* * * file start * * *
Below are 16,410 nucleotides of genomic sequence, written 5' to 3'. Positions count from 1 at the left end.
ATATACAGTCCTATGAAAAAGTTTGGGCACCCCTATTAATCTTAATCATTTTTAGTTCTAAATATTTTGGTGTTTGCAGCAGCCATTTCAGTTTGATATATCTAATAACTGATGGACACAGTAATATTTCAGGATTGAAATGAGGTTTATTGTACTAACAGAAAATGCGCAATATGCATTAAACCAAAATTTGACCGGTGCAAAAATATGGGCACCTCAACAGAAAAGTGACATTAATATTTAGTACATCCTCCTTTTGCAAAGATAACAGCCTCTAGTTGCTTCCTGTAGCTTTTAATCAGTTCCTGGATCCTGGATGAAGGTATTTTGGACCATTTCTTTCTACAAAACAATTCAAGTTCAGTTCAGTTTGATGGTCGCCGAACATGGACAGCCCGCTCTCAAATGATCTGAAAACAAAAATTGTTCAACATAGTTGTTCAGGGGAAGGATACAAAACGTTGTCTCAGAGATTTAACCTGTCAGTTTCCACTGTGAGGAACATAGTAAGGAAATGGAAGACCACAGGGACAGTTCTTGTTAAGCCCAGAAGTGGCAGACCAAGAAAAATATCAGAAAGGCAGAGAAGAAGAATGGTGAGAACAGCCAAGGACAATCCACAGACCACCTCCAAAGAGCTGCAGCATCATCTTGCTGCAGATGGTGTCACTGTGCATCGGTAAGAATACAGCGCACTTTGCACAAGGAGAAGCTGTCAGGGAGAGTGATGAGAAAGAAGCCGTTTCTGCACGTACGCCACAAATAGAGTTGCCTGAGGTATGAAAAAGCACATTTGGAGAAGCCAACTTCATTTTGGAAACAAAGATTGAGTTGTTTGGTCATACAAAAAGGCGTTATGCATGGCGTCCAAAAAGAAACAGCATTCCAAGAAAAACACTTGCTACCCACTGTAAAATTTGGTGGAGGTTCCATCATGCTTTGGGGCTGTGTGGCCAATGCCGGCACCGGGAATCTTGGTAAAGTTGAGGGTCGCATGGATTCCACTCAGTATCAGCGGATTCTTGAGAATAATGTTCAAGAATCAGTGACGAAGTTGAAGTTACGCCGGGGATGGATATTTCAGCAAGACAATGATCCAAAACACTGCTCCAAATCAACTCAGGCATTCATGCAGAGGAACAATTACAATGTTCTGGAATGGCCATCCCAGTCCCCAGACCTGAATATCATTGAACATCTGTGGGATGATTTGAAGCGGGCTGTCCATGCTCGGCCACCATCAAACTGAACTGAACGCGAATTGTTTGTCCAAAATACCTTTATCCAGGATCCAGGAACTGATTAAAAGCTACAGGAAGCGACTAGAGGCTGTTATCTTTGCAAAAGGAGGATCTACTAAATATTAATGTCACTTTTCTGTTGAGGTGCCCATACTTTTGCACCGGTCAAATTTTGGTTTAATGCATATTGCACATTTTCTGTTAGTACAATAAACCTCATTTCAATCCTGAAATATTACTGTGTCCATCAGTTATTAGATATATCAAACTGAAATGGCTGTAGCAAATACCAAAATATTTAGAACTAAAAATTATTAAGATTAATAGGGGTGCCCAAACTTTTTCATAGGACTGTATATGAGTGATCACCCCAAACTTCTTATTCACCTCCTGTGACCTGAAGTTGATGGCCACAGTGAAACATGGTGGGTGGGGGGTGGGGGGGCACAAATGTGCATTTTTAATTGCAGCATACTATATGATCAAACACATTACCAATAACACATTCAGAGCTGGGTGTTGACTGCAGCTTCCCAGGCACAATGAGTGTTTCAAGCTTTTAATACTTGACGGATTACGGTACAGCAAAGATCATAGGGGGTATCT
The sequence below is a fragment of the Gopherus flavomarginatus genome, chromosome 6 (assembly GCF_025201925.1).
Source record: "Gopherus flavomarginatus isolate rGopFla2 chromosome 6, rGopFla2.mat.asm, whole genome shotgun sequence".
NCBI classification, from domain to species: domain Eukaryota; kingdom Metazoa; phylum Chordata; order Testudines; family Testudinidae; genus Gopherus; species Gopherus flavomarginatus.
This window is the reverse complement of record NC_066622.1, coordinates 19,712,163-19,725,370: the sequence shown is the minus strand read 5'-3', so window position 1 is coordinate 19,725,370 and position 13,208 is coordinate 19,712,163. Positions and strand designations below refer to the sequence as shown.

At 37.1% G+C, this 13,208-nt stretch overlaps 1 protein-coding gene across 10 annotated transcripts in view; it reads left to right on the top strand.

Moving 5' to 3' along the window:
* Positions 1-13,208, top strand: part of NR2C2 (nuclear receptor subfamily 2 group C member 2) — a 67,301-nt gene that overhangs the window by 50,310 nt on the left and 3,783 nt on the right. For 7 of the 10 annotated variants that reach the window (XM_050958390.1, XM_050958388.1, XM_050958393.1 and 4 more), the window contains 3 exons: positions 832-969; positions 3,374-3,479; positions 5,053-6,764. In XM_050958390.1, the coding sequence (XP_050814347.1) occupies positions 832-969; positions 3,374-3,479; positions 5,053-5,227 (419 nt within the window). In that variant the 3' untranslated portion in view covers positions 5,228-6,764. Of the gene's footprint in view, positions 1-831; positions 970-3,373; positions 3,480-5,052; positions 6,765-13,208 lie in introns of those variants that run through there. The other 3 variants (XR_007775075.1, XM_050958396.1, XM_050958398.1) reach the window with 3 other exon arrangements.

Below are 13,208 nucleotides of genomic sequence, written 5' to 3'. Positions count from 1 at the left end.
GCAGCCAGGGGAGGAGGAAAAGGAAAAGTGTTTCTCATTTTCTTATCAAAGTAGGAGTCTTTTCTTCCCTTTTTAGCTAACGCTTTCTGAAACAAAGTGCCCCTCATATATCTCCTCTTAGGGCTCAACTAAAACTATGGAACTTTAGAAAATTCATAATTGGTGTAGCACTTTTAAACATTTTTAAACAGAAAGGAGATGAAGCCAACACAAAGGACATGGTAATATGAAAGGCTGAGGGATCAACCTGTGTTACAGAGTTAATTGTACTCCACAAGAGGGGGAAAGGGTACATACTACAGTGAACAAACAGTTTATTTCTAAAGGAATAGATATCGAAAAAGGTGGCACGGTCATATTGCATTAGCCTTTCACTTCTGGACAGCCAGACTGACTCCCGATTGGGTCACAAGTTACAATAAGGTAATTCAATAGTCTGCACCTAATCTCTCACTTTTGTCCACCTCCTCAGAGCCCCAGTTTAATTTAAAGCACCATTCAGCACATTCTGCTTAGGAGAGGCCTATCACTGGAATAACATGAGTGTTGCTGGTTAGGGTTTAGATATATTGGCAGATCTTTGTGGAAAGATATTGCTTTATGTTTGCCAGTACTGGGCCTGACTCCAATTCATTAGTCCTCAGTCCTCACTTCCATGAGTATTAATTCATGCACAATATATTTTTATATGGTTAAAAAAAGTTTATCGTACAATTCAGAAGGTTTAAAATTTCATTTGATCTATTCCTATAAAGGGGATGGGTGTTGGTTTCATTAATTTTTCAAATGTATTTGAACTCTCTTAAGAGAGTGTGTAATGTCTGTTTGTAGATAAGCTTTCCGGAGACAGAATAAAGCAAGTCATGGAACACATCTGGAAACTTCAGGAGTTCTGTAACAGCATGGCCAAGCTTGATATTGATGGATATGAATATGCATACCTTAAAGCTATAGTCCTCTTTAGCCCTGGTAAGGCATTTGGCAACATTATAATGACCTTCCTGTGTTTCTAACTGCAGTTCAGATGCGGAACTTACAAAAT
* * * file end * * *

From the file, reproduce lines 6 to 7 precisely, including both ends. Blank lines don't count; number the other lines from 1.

This window is the reverse complement of record NC_066622.1, coordinates 19,712,163-19,725,370: the sequence shown is the minus strand read 5'-3', so window position 1 is coordinate 19,725,370 and position 13,208 is coordinate 19,712,163. Positions and strand designations below refer to the sequence as shown.

At 37.1% G+C, this 13,208-nt stretch overlaps 1 protein-coding gene across 10 annotated transcripts in view; it reads left to right on the top strand.